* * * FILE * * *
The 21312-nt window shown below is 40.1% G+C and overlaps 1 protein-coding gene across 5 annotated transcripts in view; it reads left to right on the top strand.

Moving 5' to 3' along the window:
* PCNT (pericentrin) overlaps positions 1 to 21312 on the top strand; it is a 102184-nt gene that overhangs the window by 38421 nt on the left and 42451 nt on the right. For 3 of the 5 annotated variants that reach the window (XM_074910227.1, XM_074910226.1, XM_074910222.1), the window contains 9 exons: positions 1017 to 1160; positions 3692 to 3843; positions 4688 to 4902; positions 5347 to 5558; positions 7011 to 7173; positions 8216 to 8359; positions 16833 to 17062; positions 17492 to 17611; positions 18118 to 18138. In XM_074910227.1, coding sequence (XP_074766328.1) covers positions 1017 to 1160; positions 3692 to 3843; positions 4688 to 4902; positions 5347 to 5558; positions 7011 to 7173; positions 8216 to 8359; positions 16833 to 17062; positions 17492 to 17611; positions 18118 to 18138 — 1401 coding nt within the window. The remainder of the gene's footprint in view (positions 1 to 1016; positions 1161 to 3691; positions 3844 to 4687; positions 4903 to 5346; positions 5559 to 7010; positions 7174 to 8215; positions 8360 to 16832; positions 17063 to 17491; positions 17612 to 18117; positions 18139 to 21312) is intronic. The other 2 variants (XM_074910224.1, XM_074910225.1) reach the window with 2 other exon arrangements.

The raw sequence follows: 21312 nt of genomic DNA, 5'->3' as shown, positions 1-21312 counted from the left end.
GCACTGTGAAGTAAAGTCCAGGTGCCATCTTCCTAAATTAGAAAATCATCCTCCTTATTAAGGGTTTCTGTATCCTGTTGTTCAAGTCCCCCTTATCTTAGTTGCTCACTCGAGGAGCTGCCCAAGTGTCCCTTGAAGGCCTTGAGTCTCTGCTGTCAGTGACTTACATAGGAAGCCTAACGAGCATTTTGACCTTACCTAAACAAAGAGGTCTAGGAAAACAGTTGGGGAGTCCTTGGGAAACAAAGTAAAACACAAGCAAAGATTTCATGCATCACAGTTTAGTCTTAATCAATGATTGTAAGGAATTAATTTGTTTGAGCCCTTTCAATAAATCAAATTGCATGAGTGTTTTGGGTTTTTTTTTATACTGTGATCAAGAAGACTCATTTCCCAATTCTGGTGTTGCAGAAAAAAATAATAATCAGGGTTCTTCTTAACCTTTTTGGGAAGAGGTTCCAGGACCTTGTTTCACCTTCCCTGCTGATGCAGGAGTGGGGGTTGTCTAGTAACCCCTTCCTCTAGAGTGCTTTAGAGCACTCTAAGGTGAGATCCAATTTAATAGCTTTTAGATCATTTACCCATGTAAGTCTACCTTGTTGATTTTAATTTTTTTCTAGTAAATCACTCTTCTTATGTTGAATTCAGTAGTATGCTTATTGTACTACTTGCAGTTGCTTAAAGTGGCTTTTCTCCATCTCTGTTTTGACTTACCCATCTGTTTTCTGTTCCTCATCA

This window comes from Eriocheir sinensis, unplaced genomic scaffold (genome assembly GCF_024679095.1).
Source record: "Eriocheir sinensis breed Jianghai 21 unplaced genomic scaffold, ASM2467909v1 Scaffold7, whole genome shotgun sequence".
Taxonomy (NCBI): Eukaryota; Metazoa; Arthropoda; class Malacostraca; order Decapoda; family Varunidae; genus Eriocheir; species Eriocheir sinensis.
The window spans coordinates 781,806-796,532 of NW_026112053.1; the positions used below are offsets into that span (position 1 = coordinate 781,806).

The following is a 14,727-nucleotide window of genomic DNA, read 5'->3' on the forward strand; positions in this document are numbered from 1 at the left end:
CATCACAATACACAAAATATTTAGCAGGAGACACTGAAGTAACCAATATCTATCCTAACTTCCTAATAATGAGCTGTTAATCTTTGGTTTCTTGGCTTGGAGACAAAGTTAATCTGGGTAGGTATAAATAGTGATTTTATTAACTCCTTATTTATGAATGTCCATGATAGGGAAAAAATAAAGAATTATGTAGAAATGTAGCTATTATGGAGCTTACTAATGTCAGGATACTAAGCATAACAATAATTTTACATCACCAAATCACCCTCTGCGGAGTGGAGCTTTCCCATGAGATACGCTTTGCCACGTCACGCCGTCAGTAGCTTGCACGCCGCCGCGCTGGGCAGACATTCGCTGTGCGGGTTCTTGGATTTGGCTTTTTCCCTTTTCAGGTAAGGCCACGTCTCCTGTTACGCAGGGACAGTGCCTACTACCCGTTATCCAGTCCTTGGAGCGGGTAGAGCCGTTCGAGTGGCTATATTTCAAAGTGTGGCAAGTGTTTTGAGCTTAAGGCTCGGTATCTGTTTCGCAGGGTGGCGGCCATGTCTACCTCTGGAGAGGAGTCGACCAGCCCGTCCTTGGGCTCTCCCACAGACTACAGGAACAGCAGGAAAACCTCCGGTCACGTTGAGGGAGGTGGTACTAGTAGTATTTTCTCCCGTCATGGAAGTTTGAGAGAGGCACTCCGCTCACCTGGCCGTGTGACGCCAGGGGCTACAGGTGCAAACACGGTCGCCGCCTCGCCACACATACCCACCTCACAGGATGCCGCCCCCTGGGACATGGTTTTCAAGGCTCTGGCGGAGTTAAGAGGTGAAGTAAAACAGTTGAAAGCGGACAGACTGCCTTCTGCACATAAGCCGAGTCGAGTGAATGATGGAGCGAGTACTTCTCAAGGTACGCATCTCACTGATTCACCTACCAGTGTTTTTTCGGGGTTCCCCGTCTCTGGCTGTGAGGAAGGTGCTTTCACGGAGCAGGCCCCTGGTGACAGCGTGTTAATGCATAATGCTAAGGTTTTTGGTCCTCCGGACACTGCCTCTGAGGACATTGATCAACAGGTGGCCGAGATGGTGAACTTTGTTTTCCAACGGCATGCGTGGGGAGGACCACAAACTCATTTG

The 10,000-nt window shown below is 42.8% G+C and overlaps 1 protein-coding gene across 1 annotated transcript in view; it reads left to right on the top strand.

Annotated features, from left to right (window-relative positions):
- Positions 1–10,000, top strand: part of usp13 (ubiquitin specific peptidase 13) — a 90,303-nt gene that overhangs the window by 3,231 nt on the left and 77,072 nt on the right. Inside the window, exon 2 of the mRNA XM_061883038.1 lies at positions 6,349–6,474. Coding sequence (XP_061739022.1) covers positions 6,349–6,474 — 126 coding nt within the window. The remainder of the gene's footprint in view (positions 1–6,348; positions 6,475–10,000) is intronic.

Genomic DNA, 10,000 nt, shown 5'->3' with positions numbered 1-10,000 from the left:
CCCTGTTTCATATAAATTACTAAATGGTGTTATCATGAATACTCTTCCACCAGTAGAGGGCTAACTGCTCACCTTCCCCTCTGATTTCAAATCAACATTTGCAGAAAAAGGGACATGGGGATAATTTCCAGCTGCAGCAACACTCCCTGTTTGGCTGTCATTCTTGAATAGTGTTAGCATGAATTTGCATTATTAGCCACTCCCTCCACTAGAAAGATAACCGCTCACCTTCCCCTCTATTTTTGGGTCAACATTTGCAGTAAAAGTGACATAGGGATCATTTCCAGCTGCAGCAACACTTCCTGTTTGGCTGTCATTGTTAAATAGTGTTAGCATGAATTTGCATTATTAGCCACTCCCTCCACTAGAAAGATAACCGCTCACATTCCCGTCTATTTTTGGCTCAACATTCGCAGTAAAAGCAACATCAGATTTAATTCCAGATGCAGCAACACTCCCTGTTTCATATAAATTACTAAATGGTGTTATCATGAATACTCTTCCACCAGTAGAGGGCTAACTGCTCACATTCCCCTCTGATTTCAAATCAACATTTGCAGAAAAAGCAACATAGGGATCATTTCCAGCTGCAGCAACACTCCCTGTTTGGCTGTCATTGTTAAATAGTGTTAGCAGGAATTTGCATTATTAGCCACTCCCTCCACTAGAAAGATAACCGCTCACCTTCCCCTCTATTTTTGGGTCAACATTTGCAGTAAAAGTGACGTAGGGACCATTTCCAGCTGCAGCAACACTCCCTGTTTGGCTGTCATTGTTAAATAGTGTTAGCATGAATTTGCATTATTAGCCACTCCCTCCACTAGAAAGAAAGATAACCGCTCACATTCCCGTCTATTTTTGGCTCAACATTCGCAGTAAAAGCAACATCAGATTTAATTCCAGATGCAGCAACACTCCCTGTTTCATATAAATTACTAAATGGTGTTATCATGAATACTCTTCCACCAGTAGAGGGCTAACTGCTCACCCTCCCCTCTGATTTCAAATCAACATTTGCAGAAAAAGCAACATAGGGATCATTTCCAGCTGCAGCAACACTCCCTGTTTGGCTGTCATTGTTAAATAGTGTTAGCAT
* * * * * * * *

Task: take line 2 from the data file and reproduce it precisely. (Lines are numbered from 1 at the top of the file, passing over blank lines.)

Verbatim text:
Moving 5' to 3' along the window: